Saturday, October 27, 2007


To nobody's surprise Halloween is now steeped in the muck and mire of witches, ghosts and evil goblins far from the reality of the origins of the Celtic festival of Samhain to Old Hallow’s Eve or even the modern Mexican Day of The Dead (El Dia de los Muertos).

I just saw a story on NBC where one American homeowner has amassed an army of ghoulish creatures that include animated skeletons - some of whom puke green slime - all encamped in front of his house which is fully covered with Halloween ornamentation. He conservatively estimated that his investment was easily in the six figures. Yikes! All this punctuates that Halloween is mostly a commercial event second only to Christmas in dollars spent for decorations.

For most Americans the Halloween season sparks a renewed interest in all things macabre and finds such classic horror movie hits as Dracula, Frankenstein, The Mummy, The Wolf Man and more modern offerings like Rosemary's Baby, Night of the Living Dead, The Omen, Poltergeist, Friday the 13th, Freddy vs. Jason, Carrie, Texas Chain Saw Massacre, Halloween, and a multitude of other horror flicks seasonally replayed with the intent to induce cardiac arrest or at the least a good strong A fib or PVC.

But, is that what Halloween is all about? Absolutely Not. Once again, we don’t have it right. Like all other major holidays Halloween is the modern product of the Christian Church (blame the Catholics) and marketers who have seemingly built our national persona on the back of this holiday and other legends and lore in the pursuit of the almighty dollar. Ca-Ching!

The reality is that the Celtic festival of Samhain (pronounced Sow-Wayne) was not a ghoulish god of the dead, rather a celebration of the end of summer – a joyous harvest festival – that marked the end of the old year and start of a new one. With the premeditated help of the brand-spanking-new Christian church and conservative Christians, then and now, Samhain has been perverted for most into a “fearsome night, a dreaded night, a night in which great bonfires were lit to Samana the Lord of Death.“ Aside from the fact that no such god existed and that most of our “modern” ghouls and goblins and all “wicked spirits” have evolved from this well-planned rewriting of history, it appears that the modern conception of Halloween has become de rigueur, manna to modern commercial marketing pros – pass the corn candy, please.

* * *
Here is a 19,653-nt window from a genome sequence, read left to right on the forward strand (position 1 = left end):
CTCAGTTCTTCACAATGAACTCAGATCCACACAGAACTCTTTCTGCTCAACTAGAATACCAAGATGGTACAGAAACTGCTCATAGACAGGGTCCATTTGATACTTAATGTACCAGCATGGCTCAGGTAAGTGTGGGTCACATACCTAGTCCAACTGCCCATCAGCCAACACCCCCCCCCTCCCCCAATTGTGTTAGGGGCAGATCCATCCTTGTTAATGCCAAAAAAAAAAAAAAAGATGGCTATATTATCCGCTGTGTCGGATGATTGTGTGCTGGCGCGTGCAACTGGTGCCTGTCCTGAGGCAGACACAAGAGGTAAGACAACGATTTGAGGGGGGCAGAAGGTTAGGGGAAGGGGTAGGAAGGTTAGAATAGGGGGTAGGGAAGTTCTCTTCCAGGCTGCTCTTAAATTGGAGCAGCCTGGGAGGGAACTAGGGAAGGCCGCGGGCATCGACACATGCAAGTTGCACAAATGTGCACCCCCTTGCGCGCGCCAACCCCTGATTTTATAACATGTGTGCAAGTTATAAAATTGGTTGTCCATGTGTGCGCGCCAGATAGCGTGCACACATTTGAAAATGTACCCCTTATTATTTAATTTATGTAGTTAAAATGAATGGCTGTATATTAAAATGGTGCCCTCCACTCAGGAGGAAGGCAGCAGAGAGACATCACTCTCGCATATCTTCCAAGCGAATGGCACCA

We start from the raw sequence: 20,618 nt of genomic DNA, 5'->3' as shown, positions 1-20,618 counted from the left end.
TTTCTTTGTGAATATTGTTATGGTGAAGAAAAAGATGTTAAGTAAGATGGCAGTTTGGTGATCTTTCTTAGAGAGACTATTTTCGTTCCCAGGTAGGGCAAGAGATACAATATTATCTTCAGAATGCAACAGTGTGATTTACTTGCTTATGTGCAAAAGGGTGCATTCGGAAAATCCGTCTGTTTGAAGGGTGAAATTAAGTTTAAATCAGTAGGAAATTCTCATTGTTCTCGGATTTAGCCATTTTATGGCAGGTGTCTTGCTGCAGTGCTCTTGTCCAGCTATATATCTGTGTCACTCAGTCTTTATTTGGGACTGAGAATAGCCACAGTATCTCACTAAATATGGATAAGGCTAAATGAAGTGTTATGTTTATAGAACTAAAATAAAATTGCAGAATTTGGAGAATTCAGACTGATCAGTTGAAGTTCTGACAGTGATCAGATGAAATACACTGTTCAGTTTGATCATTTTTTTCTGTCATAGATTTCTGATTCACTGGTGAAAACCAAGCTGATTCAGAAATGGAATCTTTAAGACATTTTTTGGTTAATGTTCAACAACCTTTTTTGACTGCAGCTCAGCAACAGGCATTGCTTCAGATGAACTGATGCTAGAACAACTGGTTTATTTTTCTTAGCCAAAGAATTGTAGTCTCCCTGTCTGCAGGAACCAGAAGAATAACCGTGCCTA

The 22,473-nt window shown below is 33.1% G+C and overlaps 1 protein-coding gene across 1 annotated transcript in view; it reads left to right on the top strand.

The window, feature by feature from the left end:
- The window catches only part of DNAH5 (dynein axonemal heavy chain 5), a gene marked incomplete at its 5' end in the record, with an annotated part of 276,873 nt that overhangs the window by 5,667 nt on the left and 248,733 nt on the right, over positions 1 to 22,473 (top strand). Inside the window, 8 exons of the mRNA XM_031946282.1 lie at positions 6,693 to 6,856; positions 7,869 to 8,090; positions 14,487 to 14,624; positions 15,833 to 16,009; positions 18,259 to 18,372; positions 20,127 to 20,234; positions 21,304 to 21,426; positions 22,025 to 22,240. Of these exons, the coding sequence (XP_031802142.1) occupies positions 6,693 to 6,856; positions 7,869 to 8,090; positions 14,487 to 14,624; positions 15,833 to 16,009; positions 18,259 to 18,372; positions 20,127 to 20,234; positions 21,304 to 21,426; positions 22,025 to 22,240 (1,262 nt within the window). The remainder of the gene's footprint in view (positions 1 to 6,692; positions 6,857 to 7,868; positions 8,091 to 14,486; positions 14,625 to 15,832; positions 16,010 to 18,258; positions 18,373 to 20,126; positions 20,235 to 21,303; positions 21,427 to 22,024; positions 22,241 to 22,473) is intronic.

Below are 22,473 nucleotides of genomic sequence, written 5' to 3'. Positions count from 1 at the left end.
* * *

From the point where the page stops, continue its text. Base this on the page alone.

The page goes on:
The Church, intent on eliminating any trace of old Druidic customs and anything Pagan, embraced Samhain. But they turned it one-hundred and eighty degrees off center and introduced the then foreign concept of the devil – that they would be protected from him by embracing Christianity? They forever robbed their mostly uncooperative parishioners of their innocence and set the stage for the modern church celebrations of All Hallows’ Eve, All Saints Day and All Souls’ Day. These celebrations were eventually merged in many cultures because of their close proximity and Halloween became a festival of Christian dead.

With the Christian concept of The Devil and the “Jesus-is-Savior" assurances that Wicca worships the devil (though they don’t even recognize any such entity) and the contemporary recognition by many conservative Christians who would have you believe that Harry Potter, the Teletubbies and PBS’s Barney the Dragon are all personifications of the devil, the absolute reality of evil spirits and you have the recipe for our modern American Halloween tradition. Aside from cute little youngsters in Bunny and Captain Jack Sparrow costumes trick or treating with their parents, there seems little redeeming grace in this festival.

On an upwardly positive note the Mexican Day of the Dead which saw its origins over 4000 years ago when the ancient Olmecs and later Aztecs remembered and annually revered their dead is worthy of our note. The Catholic Church came along and like the above chronology, tried to pervert that celebration. It would appear that the church was far less successful with our Mesoamerican Brothers and Sisters for the Day of the Dead remains a healthy, respectful celebration that memorializes and welcomes the souls of the dead back to an earthly plane where for a brief time they can once again enjoy the pleasures of the living. The Day of the Dead which lasts up to three weeks is not a scary time, rather a Family-centered celebration that replaces the sorrow of death with a vibrant festival of life.

Those with ulterior agendas proclaim that the food offered by Mexican families to their dead during this celebration is an attempt to placate or bribe them when in fact; they are literally feeding their loved ones while they are back among us. The living offer bread, sugar (sugar skull, anyone?) and even booze for the adults. They bring toys for the children and decorate their graves with orange marigolds in order to attract their departed loved ones. This is certainly an appropriate festival that celebrates Family and puts death in its proper perspective.

Another group of folks who have this day in perspective includes the recruiting Employees of a well known Texas company (where I recently did some recruiting) who used the holiday to positively enhance their Employee morale and team building efforts. A pumpkin decorating contest and other games with prizes, gifts, kudos by management and an impressive lunch catered by the Employees and company well-served their organization. Well done!

While I probably won’t be trick or treating this year I will be monitoring the front door though only after I have mixed up my favorite Dia de los Muertos beverage - a Margarita anjeo. Later, I intend to curl up in my favorite chair and read Washington Irving’s The Legend of Sleepy Hollow and then Tam O’Shanter by Scottish Poet Laureate Robert Burns all the while eating some candy corn.

Thanks, Aye

Ned Buxton

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